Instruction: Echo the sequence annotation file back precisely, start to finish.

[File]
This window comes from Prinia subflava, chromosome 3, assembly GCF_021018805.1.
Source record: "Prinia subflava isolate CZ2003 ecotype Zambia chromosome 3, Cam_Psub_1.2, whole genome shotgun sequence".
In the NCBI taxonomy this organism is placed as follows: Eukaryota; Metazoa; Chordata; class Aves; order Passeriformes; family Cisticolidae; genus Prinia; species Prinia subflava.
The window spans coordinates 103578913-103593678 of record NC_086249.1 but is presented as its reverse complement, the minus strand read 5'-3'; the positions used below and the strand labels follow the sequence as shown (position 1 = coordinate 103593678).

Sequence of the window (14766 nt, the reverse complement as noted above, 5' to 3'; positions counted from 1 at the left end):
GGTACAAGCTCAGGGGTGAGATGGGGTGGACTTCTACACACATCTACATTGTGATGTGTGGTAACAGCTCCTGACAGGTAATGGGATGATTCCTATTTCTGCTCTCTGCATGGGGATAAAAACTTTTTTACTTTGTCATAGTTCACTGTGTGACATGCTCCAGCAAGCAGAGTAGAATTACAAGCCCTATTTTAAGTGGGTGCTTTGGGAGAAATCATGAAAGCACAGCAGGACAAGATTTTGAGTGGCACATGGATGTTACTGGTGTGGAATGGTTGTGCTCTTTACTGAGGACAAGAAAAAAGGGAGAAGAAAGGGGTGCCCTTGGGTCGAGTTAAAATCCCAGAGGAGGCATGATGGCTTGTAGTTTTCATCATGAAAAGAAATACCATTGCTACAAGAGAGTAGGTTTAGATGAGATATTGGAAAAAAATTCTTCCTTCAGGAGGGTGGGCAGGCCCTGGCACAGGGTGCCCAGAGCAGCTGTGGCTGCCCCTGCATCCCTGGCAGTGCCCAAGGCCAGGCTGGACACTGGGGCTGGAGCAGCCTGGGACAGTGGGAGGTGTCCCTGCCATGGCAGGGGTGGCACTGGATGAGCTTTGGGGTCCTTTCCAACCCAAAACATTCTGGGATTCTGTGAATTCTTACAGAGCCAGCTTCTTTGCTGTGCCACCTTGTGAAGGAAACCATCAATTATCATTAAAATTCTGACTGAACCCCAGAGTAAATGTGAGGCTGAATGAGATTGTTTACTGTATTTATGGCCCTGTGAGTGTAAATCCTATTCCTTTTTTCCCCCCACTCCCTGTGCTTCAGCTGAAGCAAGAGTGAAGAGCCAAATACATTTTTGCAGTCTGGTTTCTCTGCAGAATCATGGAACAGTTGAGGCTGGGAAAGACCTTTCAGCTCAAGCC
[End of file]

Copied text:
This window comes from Prinia subflava, chromosome 3, assembly GCF_021018805.1.
Source record: "Prinia subflava isolate CZ2003 ecotype Zambia chromosome 3, Cam_Psub_1.2, whole genome shotgun sequence".
In the NCBI taxonomy this organism is placed as follows: Eukaryota; Metazoa; Chordata; class Aves; order Passeriformes; family Cisticolidae; genus Prinia; species Prinia subflava.
The window spans coordinates 103578913-103593678 of record NC_086249.1 but is presented as its reverse complement, the minus strand read 5'-3'; the positions used below and the strand labels follow the sequence as shown (position 1 = coordinate 103593678).

Sequence of the window (14766 nt, the reverse complement as noted above, 5' to 3'; positions counted from 1 at the left end):
GGTACAAGCTCAGGGGTGAGATGGGGTGGACTTCTACACACATCTACATTGTGATGTGTGGTAACAGCTCCTGACAGGTAATGGGATGATTCCTATTTCTGCTCTCTGCATGGGGATAAAAACTTTTTTACTTTGTCATAGTTCACTGTGTGACATGCTCCAGCAAGCAGAGTAGAATTACAAGCCCTATTTTAAGTGGGTGCTTTGGGAGAAATCATGAAAGCACAGCAGGACAAGATTTTGAGTGGCACATGGATGTTACTGGTGTGGAATGGTTGTGCTCTTTACTGAGGACAAGAAAAAAGGGAGAAGAAAGGGGTGCCCTTGGGTCGAGTTAAAATCCCAGAGGAGGCATGATGGCTTGTAGTTTTCATCATGAAAAGAAATACCATTGCTACAAGAGAGTAGGTTTAGATGAGATATTGGAAAAAAATTCTTCCTTCAGGAGGGTGGGCAGGCCCTGGCACAGGGTGCCCAGAGCAGCTGTGGCTGCCCCTGCATCCCTGGCAGTGCCCAAGGCCAGGCTGGACACTGGGGCTGGAGCAGCCTGGGACAGTGGGAGGTGTCCCTGCCATGGCAGGGGTGGCACTGGATGAGCTTTGGGGTCCTTTCCAACCCAAAACATTCTGGGATTCTGTGAATTCTTACAGAGCCAGCTTCTTTGCTGTGCCACCTTGTGAAGGAAACCATCAATTATCATTAAAATTCTGACTGAACCCCAGAGTAAATGTGAGGCTGAATGAGATTGTTTACTGTATTTATGGCCCTGTGAGTGTAAATCCTATTCCTTTTTTCCCCCCACTCCCTGTGCTTCAGCTGAAGCAAGAGTGAAGAGCCAAATACATTTTTGCAGTCTGGTTTCTCTGCAGAATCATGGAACAGTTGAGGCTGGGAAAGACCTTTCAGCTCAAGCC